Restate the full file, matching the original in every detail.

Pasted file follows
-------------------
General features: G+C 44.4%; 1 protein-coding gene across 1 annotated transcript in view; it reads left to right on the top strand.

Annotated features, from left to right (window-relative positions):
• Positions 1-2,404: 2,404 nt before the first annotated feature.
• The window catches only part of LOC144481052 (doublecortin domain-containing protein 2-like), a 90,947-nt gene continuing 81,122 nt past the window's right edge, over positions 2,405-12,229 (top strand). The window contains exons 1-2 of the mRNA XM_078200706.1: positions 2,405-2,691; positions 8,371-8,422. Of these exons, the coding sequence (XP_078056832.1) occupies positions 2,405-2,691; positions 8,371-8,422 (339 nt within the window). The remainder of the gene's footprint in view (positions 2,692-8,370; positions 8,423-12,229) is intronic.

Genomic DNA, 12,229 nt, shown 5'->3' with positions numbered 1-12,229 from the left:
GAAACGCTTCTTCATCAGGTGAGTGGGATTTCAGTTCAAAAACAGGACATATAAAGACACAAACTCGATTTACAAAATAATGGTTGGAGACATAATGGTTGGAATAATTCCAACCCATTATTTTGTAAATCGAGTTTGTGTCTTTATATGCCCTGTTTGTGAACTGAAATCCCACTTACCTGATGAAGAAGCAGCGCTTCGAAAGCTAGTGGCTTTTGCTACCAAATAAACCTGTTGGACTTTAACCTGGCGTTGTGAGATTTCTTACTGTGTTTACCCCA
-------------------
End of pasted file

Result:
General features: G+C 44.4%; 1 protein-coding gene across 1 annotated transcript in view; it reads left to right on the top strand.

Annotated features, from left to right (window-relative positions):
• Positions 1-2,404: 2,404 nt before the first annotated feature.
• The window catches only part of LOC144481052 (doublecortin domain-containing protein 2-like), a 90,947-nt gene continuing 81,122 nt past the window's right edge, over positions 2,405-12,229 (top strand). The window contains exons 1-2 of the mRNA XM_078200706.1: positions 2,405-2,691; positions 8,371-8,422. Of these exons, the coding sequence (XP_078056832.1) occupies positions 2,405-2,691; positions 8,371-8,422 (339 nt within the window). The remainder of the gene's footprint in view (positions 2,692-8,370; positions 8,423-12,229) is intronic.

Genomic DNA, 12,229 nt, shown 5'->3' with positions numbered 1-12,229 from the left:
GAAACGCTTCTTCATCAGGTGAGTGGGATTTCAGTTCAAAAACAGGACATATAAAGACACAAACTCGATTTACAAAATAATGGTTGGAGACATAATGGTTGGAATAATTCCAACCCATTATTTTGTAAATCGAGTTTGTGTCTTTATATGCCCTGTTTGTGAACTGAAATCCCACTTACCTGATGAAGAAGCAGCGCTTCGAAAGCTAGTGGCTTTTGCTACCAAATAAACCTGTTGGACTTTAACCTGGCGTTGTGAGATTTCTTACTGTGTTTACCCCA